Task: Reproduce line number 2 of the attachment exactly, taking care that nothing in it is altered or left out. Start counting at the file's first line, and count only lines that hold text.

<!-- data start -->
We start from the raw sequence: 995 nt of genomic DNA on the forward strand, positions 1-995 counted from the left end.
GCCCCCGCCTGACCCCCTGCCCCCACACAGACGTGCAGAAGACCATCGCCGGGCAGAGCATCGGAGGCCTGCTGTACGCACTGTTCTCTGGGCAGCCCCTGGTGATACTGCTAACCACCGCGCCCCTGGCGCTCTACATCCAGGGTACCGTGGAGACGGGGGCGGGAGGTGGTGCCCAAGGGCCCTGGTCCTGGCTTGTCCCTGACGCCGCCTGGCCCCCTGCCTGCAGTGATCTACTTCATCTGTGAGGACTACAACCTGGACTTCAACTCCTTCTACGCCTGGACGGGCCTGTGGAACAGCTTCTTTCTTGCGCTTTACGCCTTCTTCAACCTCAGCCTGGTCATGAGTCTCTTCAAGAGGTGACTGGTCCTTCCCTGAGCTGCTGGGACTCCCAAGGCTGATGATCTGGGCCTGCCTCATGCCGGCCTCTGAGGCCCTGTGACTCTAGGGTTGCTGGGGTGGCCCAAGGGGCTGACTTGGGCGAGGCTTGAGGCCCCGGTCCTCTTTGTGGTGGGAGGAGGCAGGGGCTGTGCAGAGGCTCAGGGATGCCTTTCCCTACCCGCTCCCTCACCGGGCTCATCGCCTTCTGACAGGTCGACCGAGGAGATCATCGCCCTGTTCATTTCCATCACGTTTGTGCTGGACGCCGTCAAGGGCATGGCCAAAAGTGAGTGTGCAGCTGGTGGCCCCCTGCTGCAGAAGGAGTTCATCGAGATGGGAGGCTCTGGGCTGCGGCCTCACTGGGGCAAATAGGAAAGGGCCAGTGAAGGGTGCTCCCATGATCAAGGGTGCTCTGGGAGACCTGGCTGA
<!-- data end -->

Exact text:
GCCCCCGCCTGACCCCCTGCCCCCACACAGACGTGCAGAAGACCATCGCCGGGCAGAGCATCGGAGGCCTGCTGTACGCACTGTTCTCTGGGCAGCCCCTGGTGATACTGCTAACCACCGCGCCCCTGGCGCTCTACATCCAGGGTACCGTGGAGACGGGGGCGGGAGGTGGTGCCCAAGGGCCCTGGTCCTGGCTTGTCCCTGACGCCGCCTGGCCCCCTGCCTGCAGTGATCTACTTCATCTGTGAGGACTACAACCTGGACTTCAACTCCTTCTACGCCTGGACGGGCCTGTGGAACAGCTTCTTTCTTGCGCTTTACGCCTTCTTCAACCTCAGCCTGGTCATGAGTCTCTTCAAGAGGTGACTGGTCCTTCCCTGAGCTGCTGGGACTCCCAAGGCTGATGATCTGGGCCTGCCTCATGCCGGCCTCTGAGGCCCTGTGACTCTAGGGTTGCTGGGGTGGCCCAAGGGGCTGACTTGGGCGAGGCTTGAGGCCCCGGTCCTCTTTGTGGTGGGAGGAGGCAGGGGCTGTGCAGAGGCTCAGGGATGCCTTTCCCTACCCGCTCCCTCACCGGGCTCATCGCCTTCTGACAGGTCGACCGAGGAGATCATCGCCCTGTTCATTTCCATCACGTTTGTGCTGGACGCCGTCAAGGGCATGGCCAAAAGTGAGTGTGCAGCTGGTGGCCCCCTGCTGCAGAAGGAGTTCATCGAGATGGGAGGCTCTGGGCTGCGGCCTCACTGGGGCAAATAGGAAAGGGCCAGTGAAGGGTGCTCCCATGATCAAGGGTGCTCTGGGAGACCTGGCTGA